The lead counsel for the man accused of raping and murdering eight-year-old Victoria (Tori) Stafford launched a blistering cross-examination of the prosecution’s key witness on Wednesday afternoon, and its purpose was clear: To convince the jury that Terri-Lynne McClintic was telling the truth when she testified last week that she – not her former boyfriend, Michael Rafferty – killed Tori with a hammer almost three years ago.
Drawing on a compendium of violent, gangster-style writings by Ms. McClintic, now serving a life term for Tori’s death, defence lawyer Dirk Derstine elicited from her the admission that more than a year before the girl was kidnapped and killed, Ms. McClintic had fantasized in a jailhouse letter about kidnapping a stranger, torturing the person and then crushing their skull.
At the time, she was behind bars for a stabbing and a robbery, part of a long criminal record that will be further explored on Thursday.
“I feel like a vampire in heat. I hear voices in my head, I pray they aren’t real,” she wrote.
“I want to be on the road so I can take the first person I see, grab ’em … bring ’em with me … mutilate them … smash their skull apart and put it back together like a puzzle.”
While it is Mr. Rafferty who is on trial, Ms. McClintic surprised many in the courtroom last week by claiming that she killed Tori with three hammer blows to the head.
That testimony directly contradicts what she told police after she was arrested.
Earlier on Wednesday, in a major victory for the prosecution, Mr. Justice Thomas Heeney permitted the jury to see and hear the police videotape in which Ms. McClintic states, in graphic detail, that Mr. Rafferty killed Tori.
Furthermore, Judge Heeney told the jurors that, unlike other video aired at trial last week, that clip can be regarded as evidence in the case against Mr. Rafferty, 31.
Mr. Rafferty has pleaded not guilty to kidnapping, sexually assaulting and killing the Woodstock girl.
Ms. McClintic, 21, pleaded guilty to first-degree murder in 2010 and is serving life imprisonment with scant prospect of parole for at least 25 years.
In her jail letters, she portrayed herself as a tough, unforgiving gangster affiliated with the Crips. She styled herself and a young woman she wrote to in much of the correspondence as “murderous bitches.”
Yet in her police interrogation, she seemed meek and overwhelmed by remorse, determined to do all she could to help officers find Tori’s body.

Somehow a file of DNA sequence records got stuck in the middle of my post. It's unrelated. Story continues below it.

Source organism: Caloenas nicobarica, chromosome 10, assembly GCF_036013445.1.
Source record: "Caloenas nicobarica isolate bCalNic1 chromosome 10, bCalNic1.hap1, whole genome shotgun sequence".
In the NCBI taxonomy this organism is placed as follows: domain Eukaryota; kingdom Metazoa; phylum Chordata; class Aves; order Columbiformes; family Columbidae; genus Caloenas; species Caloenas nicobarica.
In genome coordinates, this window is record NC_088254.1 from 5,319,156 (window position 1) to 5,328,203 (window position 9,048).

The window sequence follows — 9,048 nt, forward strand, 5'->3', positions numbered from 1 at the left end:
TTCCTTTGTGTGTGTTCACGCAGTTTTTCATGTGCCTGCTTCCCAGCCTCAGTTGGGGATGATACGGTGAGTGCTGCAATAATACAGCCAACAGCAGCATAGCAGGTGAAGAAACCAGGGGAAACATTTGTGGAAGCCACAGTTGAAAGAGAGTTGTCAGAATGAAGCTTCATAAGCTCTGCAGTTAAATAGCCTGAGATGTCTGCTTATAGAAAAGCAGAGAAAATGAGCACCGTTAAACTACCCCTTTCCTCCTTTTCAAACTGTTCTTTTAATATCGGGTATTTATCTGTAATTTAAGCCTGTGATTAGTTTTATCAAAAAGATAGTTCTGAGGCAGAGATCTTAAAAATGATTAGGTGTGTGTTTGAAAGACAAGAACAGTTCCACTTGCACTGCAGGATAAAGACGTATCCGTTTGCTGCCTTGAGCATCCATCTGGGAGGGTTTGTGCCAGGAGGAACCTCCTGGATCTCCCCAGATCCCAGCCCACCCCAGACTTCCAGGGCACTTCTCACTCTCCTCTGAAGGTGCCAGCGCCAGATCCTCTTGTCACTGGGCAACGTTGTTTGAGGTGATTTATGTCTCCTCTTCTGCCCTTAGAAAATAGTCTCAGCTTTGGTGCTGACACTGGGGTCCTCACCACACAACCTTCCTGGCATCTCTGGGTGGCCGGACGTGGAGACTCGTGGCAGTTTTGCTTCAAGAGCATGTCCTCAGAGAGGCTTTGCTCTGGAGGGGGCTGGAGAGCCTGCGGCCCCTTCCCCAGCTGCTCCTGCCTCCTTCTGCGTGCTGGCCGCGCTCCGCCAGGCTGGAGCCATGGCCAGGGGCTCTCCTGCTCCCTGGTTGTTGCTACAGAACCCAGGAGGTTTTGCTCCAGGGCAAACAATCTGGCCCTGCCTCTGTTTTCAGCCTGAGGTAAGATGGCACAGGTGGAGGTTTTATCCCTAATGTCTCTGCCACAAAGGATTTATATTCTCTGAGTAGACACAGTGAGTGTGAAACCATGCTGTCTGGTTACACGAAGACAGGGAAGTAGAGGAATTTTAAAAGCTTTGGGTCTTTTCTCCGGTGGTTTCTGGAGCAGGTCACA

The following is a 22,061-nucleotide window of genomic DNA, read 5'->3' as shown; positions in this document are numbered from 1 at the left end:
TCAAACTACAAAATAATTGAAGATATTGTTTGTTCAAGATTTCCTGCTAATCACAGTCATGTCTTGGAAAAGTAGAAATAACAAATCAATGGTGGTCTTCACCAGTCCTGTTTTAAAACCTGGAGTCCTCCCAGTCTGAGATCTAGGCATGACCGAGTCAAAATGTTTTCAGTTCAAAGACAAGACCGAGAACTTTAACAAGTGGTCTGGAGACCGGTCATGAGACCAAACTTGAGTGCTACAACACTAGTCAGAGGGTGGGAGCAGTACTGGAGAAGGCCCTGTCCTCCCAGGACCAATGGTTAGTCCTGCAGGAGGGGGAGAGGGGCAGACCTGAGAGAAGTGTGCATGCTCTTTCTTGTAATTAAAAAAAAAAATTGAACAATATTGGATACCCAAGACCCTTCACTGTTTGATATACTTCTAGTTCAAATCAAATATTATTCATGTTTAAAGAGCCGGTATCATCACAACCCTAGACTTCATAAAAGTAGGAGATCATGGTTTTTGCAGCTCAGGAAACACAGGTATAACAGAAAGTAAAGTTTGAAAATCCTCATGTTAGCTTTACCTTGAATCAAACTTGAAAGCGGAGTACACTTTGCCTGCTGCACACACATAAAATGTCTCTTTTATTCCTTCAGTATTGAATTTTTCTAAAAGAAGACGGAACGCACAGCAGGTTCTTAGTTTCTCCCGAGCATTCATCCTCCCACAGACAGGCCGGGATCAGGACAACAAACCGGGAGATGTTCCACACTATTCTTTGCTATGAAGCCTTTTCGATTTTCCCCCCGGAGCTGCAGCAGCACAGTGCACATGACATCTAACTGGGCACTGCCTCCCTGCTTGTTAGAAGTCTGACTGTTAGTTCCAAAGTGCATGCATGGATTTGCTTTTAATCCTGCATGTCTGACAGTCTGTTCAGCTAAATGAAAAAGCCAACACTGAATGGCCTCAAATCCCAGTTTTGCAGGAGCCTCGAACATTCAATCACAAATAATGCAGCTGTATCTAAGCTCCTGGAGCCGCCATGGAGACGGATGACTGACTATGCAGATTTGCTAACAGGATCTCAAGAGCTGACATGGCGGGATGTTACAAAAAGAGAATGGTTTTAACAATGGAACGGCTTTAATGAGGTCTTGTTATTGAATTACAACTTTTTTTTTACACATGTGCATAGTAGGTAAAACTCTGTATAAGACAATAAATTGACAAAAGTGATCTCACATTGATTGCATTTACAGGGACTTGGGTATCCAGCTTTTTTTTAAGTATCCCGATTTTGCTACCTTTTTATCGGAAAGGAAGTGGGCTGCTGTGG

The two snapshots of the immensely troubled young woman were in stark juxtaposition.
Other letters described tying up and torturing the family of a fellow inmate who had slighted Ms. McClintic, and in another, she supplied the names and addresses of potential witnesses so they could be targeted: “Yo, I just want it done.”
On that letter, she drew a pistol.
She also wrote she wanted to “go on a killing spree,” but needed to learn how to use a gun.
Asked by Mr. Derstine about her dark writings, Ms. McClintic said she didn’t mean most of it.
“I spoke about a lot of things, that doesn’t mean I would necessarily do them,” she said. “I did a lot of things at that point in my life that I’m not particularly proud of and that I wouldn’t do now.”
She conceded, however, that she was more serious when she wrote about targeting possible witnesses.
“When you provided all that personal information, you weren’t just venting, were you? That wasn’t just talk,” Mr. Derstine suggested.
“No,” she responded.
She also wrote about dyeing her hair and wearing coloured contact lenses so police wouldn’t recognize her, and Mr. Derstine seized on the detail: After Tori was killed, Ms. McClintic cut her hair and bought a box of dye.
And he offered a strong hint of the central plank in his defence strategy: The notion that long before she met Mr. Rafferty, Ms. McClintic was both violent and capable of considerable planning.
Neatly dressed and coiffed, looking pale, Ms. McClintic delivered her evidence in a calm voice. From the prisoner’s box, Mr. Rafferty stared at her hard, occasionally closing his eyes.
The crucial video clip of her police statement, played to the jury by Crown attorney Kevin Gowdey, lasted just under an hour and left some jurors visibly perturbed.
It showed Ms. McClintic outlining for Detective-Sergeant Jim Smyth of the Ontario Provincial Police the horrifying circumstances of how Tori was killed after being abducted in April, 2009, outside her school in Woodstock, Ont.
Under Det.-Sgt. Smyth’s gentle prodding, the witness provided a searing, tearful description of how Mr. Rafferty raped, kicked and finally beat Tori to death.
At the trial last week, she insisted that while Mr. Rafferty did rape and abuse the child, she inflicted the fatal blows.
Ms. McClintic’s longhand jailhouse letters, in neat, single-space printing on foolscap, were riddled with profanity and deliberate misspellings.
Signed with her nickname – Trip – they were addressed to a young woman dubbed “Krazy.”
Many were decorated with three-point crowns and other symbols of the Crips street gang.
“We share the same thirst for blood, we love to see it pour,” she wrote in a poem.
“As they beg for pain to stop, we inflict it even more.”
On another occasion, she wrote about “doing in” her adoptive mother, Carol McClintic, whom she admitted assaulting more than once.
The correspondence also provided a glimpse of Ms. McClintic’s life behind bars. She described a rigorous daily exercise regimen that included 400 sit-ups, 150 push-ups and boxing with her mattress. Simultaneously, however, she was also “railing” (snorting) prescription drugs, and she discussed having them smuggled into the jail by a guard.
Mr. Derstine’s cross-examination resumes on Thursday.